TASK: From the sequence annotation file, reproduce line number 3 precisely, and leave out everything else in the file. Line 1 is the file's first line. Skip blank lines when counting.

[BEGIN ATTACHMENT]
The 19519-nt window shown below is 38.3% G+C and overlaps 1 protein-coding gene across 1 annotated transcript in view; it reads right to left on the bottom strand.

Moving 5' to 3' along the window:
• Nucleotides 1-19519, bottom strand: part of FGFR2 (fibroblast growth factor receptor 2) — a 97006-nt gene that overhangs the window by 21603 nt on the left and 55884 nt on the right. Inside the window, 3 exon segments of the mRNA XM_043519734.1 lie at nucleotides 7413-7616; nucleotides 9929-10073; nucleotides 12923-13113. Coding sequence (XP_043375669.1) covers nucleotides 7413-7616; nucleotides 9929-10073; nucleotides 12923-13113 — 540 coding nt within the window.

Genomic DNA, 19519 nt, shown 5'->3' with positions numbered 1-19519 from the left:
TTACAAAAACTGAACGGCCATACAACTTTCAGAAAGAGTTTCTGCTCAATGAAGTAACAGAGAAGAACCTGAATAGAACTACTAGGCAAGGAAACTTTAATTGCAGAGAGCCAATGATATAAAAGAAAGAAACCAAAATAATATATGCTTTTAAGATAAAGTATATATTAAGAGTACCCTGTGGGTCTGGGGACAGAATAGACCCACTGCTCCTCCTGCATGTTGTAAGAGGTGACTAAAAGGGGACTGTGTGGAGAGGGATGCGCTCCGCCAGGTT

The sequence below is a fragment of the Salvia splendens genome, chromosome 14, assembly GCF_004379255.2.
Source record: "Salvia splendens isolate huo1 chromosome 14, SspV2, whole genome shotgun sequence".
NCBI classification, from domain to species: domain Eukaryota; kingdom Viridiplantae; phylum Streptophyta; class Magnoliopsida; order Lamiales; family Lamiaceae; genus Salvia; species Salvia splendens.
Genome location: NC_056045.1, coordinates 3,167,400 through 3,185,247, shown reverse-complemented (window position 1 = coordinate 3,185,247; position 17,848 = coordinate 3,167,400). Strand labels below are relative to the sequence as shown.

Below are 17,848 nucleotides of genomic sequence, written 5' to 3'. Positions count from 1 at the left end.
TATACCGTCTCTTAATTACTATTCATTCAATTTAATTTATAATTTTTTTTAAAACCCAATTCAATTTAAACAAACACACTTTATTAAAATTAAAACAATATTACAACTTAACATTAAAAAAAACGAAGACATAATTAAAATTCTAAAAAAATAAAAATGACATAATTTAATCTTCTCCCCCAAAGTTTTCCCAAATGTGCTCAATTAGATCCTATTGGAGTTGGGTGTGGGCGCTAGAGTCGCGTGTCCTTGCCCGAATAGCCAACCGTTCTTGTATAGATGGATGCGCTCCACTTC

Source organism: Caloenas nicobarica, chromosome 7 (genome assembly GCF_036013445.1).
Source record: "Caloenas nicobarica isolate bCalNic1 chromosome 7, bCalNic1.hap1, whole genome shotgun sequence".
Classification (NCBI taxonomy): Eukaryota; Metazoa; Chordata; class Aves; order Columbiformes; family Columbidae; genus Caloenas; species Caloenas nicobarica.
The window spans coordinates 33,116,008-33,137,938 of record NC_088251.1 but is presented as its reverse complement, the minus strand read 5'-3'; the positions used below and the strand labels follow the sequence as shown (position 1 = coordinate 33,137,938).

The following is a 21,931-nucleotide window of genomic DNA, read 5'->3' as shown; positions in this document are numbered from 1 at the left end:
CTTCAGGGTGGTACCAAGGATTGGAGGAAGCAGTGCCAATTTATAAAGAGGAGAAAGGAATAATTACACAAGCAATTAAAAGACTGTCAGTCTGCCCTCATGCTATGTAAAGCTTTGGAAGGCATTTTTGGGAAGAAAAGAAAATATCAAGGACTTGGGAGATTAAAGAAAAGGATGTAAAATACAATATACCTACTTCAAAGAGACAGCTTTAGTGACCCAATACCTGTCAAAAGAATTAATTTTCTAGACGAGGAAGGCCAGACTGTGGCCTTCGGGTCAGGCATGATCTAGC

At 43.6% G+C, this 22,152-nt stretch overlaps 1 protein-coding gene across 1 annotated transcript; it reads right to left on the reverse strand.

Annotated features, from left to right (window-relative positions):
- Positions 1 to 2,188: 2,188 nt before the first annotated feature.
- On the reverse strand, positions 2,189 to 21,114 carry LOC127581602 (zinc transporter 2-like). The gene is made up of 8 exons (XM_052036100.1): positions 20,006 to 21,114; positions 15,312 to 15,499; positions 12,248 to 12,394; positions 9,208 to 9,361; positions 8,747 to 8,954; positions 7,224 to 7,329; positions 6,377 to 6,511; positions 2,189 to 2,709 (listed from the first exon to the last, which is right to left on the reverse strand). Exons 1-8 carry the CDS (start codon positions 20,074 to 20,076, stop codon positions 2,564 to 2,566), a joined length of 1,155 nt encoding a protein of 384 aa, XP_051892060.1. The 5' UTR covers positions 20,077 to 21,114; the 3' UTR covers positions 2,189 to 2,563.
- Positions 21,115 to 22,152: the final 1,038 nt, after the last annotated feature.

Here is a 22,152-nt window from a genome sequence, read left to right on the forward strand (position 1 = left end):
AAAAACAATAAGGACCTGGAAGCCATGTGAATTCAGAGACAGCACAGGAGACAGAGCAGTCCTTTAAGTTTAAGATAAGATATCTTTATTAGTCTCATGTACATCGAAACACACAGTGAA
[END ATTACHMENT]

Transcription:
• Nucleotides 1-19519, bottom strand: part of FGFR2 (fibroblast growth factor receptor 2) — a 97006-nt gene that overhangs the window by 21603 nt on the left and 55884 nt on the right. Inside the window, 3 exon segments of the mRNA XM_043519734.1 lie at nucleotides 7413-7616; nucleotides 9929-10073; nucleotides 12923-13113. Coding sequence (XP_043375669.1) covers nucleotides 7413-7616; nucleotides 9929-10073; nucleotides 12923-13113 — 540 coding nt within the window.